Honeypot by Natalie Ann Boyd – Streatham Space, London

Honeypot is a clever piece of contemporary theatre with social critique at its core. Six female performers reconstruct scenes from stories and fairytales that project idealised, versions of women, and gleefully pull them to pieces. Cinderella is shown in the Ladies before her wedding to Prince Charming, wondering how she got into this situation. The Ugly Sisters have body image issues. Tinkerbell is an influencer, selling beauty products. Red Riding Hood is hassled on the bus by wolf whistling strangers. The show packs in women’s experiences from pregnancy to mental health via FGM and ageing, filtering them through the cultural narratives we accept without thinking too hard. The writing is  enjoyably confrontational, and the young performers exuberant. Abbi Douetil is the stand out performer as everyone from Cinderella’s stepmother, suffering from cystitis, to Wendy. Writer Natalie Ann Boyd has plenty to say, and keeping an eye on how her work develops would be a smart move.

When The Crows Visit


Asif Khan and Ayesha Dharker. Photo by Mark Douet.

When The Crows Visit by Anupama Chandrasekhar – Kiln Theatre, London

Ibsen’s Ghosts strips 19th century culture bare, revealing the sickness and hypocrisy  hidden beneath moralistic bombast. In When the Crows Visit Anupama Chandrasekhar has cleverly, and bravely, reworked the most shocking of 19th century drama’s exposes to shine a harsh light on contemporary Indian culture. A apparently successful family, their son a software star in Mumbai, hold everything together through a fierce devotion to maintaining appearances. This means ignoring the violence carried out against women, both inside and outside the family, by successive generations of men. They provide a microcosm of India today, each character a rethinking of a stereotype – the dominant mother-in-law, the self-sacrificing mother, the son placed on a pedestal, the immoral, childless sister, and the policeman looking for backhanders. With the appalling gang rapes of recent years hovering over the play, the representation of men as entitled, self-centred, and amoral is chilling. Bally Gill gives a fine performance as the cherished son Akshay, his apparent success concealing his ability, inherited from his late father, to turn on any woman who challenges the status he assumes is his by right. He is convinced their behaviour means they deserve what’s coming to them. Asif Khan’s corrupt, arrogant policeman is part of the same toxic continuum, able to make anything disappear for the right price while using his authority to browbeat the women he forces to pay.

However, it is the women of the play who are the real focus, and far from blameless. Soni Razdan puts in an excellent performance as the gleefully manipulative grandmother. Her old woman’s games and tricks are very funny, but her absolute focus on protecting the men in her life is horrifying. She fought for her son, who beat her daughter-in-law repeatedly, and now she fights for her grandson Akshay, who she enables and even encourages to go the same way. Ayesha Dharker, as Akshay’s mother Hema is the still centre of the play, refusing to acknowledge her struggle to cope with the past as the crows – embodiments of the dead – circle outside her window. Chandrasekhar does not take a redemptive route, but shows her repeating the mistakes of the past with grim consequences. Her play spares no-one in its determination to confront India with its dark present. The combination of brutal misogyny, blatant corruption, social division, and obsession with myth is shown up in all its disturbing reality. Her writing confronts difficult truths, but it does so by creating entirely convincing characters. When The Crows Visit is a powerful new play, and Indhu Rubasingham’s production is a notable success for the Kiln Theatre.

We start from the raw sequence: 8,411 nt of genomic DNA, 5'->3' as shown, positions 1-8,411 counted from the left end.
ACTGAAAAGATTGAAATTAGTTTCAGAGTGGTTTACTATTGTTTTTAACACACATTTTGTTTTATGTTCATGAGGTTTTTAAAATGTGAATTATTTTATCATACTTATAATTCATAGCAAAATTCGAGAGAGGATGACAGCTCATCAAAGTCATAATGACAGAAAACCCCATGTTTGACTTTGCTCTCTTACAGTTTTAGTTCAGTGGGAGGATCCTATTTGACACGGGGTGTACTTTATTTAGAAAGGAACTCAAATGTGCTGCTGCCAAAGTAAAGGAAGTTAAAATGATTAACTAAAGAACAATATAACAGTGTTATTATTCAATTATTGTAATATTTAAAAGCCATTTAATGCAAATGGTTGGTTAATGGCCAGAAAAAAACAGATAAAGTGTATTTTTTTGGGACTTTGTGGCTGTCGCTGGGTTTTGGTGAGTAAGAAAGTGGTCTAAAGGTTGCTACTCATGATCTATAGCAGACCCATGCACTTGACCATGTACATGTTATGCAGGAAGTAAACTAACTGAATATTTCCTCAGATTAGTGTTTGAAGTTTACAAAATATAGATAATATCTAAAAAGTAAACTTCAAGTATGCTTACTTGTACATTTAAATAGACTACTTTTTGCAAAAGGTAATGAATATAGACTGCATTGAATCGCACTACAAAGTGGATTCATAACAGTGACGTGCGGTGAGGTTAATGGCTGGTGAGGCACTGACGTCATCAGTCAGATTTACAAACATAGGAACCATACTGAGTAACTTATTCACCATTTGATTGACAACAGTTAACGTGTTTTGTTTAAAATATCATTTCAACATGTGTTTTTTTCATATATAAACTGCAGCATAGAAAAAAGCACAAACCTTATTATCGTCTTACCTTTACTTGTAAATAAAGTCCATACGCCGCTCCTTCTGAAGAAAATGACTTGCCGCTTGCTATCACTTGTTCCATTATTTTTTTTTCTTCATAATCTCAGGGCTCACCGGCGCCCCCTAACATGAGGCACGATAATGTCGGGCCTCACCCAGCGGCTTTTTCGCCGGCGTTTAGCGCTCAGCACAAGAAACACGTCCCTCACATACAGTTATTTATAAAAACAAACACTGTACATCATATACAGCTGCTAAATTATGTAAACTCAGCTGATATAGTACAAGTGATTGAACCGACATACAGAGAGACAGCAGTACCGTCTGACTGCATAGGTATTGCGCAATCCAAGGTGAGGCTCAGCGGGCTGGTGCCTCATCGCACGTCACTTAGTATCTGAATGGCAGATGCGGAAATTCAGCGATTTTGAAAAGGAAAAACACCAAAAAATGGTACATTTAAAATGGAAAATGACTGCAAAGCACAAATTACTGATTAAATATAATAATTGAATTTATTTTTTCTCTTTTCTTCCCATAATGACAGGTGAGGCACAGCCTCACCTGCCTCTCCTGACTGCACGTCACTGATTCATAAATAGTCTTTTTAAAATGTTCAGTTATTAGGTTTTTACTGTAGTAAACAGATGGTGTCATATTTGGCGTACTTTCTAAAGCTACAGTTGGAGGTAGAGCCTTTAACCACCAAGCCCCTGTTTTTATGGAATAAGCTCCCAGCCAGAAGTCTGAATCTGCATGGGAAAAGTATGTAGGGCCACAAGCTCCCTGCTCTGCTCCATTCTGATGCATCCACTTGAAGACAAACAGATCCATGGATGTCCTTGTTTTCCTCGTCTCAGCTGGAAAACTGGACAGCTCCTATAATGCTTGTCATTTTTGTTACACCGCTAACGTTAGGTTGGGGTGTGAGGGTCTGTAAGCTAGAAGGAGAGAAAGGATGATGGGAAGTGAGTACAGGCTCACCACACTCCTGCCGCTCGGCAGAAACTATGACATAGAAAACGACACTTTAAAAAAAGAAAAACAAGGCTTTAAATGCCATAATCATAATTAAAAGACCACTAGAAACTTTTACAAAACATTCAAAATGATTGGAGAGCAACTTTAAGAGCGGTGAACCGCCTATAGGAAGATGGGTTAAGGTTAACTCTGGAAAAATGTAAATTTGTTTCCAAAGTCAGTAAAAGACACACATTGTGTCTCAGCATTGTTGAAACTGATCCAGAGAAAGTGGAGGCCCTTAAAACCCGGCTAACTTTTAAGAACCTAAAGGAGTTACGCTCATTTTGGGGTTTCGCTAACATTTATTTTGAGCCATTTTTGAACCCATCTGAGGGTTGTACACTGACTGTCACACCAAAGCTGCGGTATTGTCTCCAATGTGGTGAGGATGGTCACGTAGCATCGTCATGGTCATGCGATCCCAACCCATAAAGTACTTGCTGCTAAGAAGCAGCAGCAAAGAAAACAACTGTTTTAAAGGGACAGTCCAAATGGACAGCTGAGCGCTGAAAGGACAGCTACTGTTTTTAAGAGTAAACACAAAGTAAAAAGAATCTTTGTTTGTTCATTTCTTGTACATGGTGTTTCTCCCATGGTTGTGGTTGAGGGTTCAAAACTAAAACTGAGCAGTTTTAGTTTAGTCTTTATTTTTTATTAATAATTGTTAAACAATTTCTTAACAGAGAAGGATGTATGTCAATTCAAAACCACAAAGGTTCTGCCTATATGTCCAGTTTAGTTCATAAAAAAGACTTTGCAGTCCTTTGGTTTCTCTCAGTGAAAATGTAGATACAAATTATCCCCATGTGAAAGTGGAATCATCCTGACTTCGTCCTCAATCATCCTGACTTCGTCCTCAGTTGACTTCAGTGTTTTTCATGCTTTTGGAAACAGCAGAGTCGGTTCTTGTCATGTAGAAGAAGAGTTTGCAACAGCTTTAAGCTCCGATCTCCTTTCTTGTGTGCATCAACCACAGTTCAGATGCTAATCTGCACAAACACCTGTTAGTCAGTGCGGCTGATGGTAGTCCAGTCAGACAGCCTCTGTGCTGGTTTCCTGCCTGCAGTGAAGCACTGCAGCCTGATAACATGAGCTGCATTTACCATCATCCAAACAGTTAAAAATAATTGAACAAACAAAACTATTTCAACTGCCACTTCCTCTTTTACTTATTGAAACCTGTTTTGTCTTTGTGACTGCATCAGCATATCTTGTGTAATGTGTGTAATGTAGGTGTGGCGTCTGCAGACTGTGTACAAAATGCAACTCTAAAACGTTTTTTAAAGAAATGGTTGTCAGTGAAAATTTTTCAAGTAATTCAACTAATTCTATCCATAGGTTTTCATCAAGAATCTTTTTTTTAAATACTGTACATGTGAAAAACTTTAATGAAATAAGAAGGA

National TheatreDermot Crowley and Judith Roddy © Catherine Ashmore

Translations by Brian Friel – National Theatre (Olivier), London

Brian Friel’s Translations is a rich and complex play and, in Ian Rickson’s production which returns for a second run in the Olivier, its layers are drawn out through the performances of a high class ensemble ensemble. Friel wrote that he did not want to write a play about British oppression of the Irish, about map-making, about place names or about the death of Gaelic. He did indeed write about all these themes, but the play is not tethered by its politics. Instead, it uses the seismic changes taking place in 1830s Donegal to write about people. Amidst the military mapping exercise that is fixing and Anglicising place-names and the violent attitude of the soldiers towards the peasants, individuals shine through. Dermot Crowley’s fantasist Jimmy Jack, living in a classical world inside his head is funny and unbearably sad. Ciarán Hinds dictatorial, bereft schoolmaster Hugh is a raging patriach on the brink of collapse. Liadán Dunlea as Sarah, symbolically left without language, is fated to experience the worst yet to come. And Judith Roddy’s Maire is destroyed by her love with an English soldier. The love scene in which she and Lieutenant Yolland (Jack Bardoe, in a fine professional stage debut) communicate with no shared language is the deeply moving high point of the play.